After walking👣 and wining🍷 our way through Lumbarda, our van brought us back to Old Town Korcula. We wandered the narrow streets and stairs for a little while, and helped the local economy by purchasing an oil painting.


Honestly, by that time I was tired and my feet were begging to be set free from my  (stinky, dirty!) walking shoes! In addition my cold was winning the battle and I knew we still had busy, busy days ahead. For once we were happy to return to the ship and have a little relaxation time. We sat on the balcony through sailaway and watched the ever-changing skies over town and the surrounding mountains.


Later we had a very good dinner in the dining room, and I returned to the balcony for one more shot…


As soon as it was completely dark I continued my early to bed early to rise tour of the Adriatic coast!😴

The WOW Factor

Our stop in Kotor, Montenegro was AWESOME! All our ports were beautiful, but Montenegro really brought the WOW factor from dawn to sunset! It helped that we had a fantastic tour guide and great people to share our day with. The thought running through my head all day was how lucky we were to be visiting one of the world’s most beautiful places.


I booked early in the planning process with Montenegro M Tours, and since I booked so far in advance we got the company’s owner Mladen Lalatovic as our guide. I posted the tour information on my Cruise Critic roll call and we ended up with a total of 24 people in three vehicles taking the same tour.


Maybe this is a good time to make a couple comments about sharing tours. It’s a great way to make private tours more affordable, but I do think it’s important to make sure everyone in a vehicle/sharing a tour is on the same page before a tour starts. One of the three vehicles on our Montenegro tour had a very different experience and I think it’s because the people in the van weren’t in agreement about whether they would stop for lunch, how long they should spend at each location, etc. We were very fortunate in that all the people in our vehicle were “stop and smell the roses” travelers and our tour was outstanding.

Almost all our guides on this trip were excellent about listening to us and adapting the day to suit our tastes. That usually resulted in longer tours with plenty of time for local cuisine and off the beaten path sights. If all aren’t in agreement it can cause some conflict, so it’s a good idea to take care of the details ahead of time.

We were lucky enough to dock in Kotor instead of having to tender, so we were off the ship and ready to start our day right at 9:00. From Kotor we made the short scenic drive to Perast on the Bay of Kotor for our first stop of the day. Perast is an old maritime shipbuilding and trading village that is now a tourist destination, with a big draw being the tiny islands of Our Lady of the Rocks (artificial) and St. George (natural). Mladen hurried us along so we could get on a ferry boat to Our Lady of the Rocks before hordes of tourists from big buses descended upon the town.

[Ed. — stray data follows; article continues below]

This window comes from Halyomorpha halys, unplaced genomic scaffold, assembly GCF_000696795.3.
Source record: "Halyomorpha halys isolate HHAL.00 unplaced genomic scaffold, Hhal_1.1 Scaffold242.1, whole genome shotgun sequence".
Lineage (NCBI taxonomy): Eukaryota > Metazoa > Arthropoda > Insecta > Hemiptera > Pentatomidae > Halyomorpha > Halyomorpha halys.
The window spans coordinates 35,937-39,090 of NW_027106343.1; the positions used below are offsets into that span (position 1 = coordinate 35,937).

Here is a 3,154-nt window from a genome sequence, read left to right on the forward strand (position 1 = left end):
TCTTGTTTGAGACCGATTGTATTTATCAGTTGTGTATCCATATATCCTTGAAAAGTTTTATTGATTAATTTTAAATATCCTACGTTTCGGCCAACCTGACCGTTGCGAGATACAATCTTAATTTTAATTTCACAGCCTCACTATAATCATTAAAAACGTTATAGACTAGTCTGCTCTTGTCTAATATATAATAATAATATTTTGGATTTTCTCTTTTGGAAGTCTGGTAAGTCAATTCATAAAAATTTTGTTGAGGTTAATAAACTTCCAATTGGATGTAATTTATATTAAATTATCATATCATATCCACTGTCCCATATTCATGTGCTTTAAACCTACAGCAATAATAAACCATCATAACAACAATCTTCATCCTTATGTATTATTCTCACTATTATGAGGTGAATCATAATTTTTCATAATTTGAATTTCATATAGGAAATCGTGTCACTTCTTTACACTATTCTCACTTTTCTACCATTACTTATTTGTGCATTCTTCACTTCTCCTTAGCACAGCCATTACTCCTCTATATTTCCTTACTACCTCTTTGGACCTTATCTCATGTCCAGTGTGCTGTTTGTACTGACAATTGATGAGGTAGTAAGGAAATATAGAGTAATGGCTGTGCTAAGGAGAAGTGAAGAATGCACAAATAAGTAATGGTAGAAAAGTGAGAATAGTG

Our Lady of the Rocks (Gospa od Skrpjela) is just breathtaking. According to local legend, the island was formed by seamen and townspeople throwing stones into the sea and sinking old boats to mark the site where an icon of Madonna and Child was found.  On July 22, 1452 two brothers found the icon on a rock outcropping. One of the brothers was crippled and was miraculously healed after the icon was discovered. The decision was made to mark the spot where the icon was found by building a shrine to house it. In this way the artificial island was created.

The original shrine was largely destroyed by pirates in 1624, and construction of the current structures was started in 1626. The island and buildings have been expanded over the years, and today remain as an important shrine for sailors.

Over the main altar, a painting depicting the icon is the centerpiece of the church. Painted in the mid 1460s, it has been well preserved over the years. This was one of several churches we saw where important religious icons were protected by decorative metal work, with only the faces exposed to the elements.

Behind the altar there’s a narrow passageway where one can put their hand through a hole to touch the rock beneath. It’s said to be the original rock the painting of the Madonna was found on.  I took a peek and decided it wasn’t for me. The passageway was extremely narrow and it didn’t look like a good place for a middle-aged, slightly chunky, claustrophobic female! The way I looked at it there were two possible outcomes and neither was positive…I would get stuck because I freaked out in the dark, narrow space, or I would get stuck because I’d been consuming too much bread, prosciutto, and wine! Either way, I decided to take their word for the existence of the hole and the rock!


The other island near Perast, St. George (Sveti Đorđe), doesn’t have quite as interesting a back story as Our Lady of the Rocks.  St. George is partially hidden from view by a wall and towering Cypress trees.  The only structure on the island is an old Benedictine monastery, but the island is home to countless graves. As a matter of fact locals refer to it as the island of the dead! There is no tourist access to the island, and it has not been inhabited in many decades.


The picture below is a stock photo from the internet. It’s the photo I couldn’t get. Why? There was a girl posing right in the middle of the arch the entire time I (and many others) were trying to get a picture. She was posing for her boyfriend and taking numerous selfies. Very frustrating! Sometimes I think there should be signs posted reminding people they’re not the only ones there.



We had time to walk around Perast after we went to Our Lady of the Rock. It is a charming little seaside town and I would have liked to have more time there, but the rest of Montenegro awaited us!


We headed to Budva by way of the Kotor Bay Ferry. You can also get to Budva on land by driving completely around the bay, but it is much faster to take the ferry across.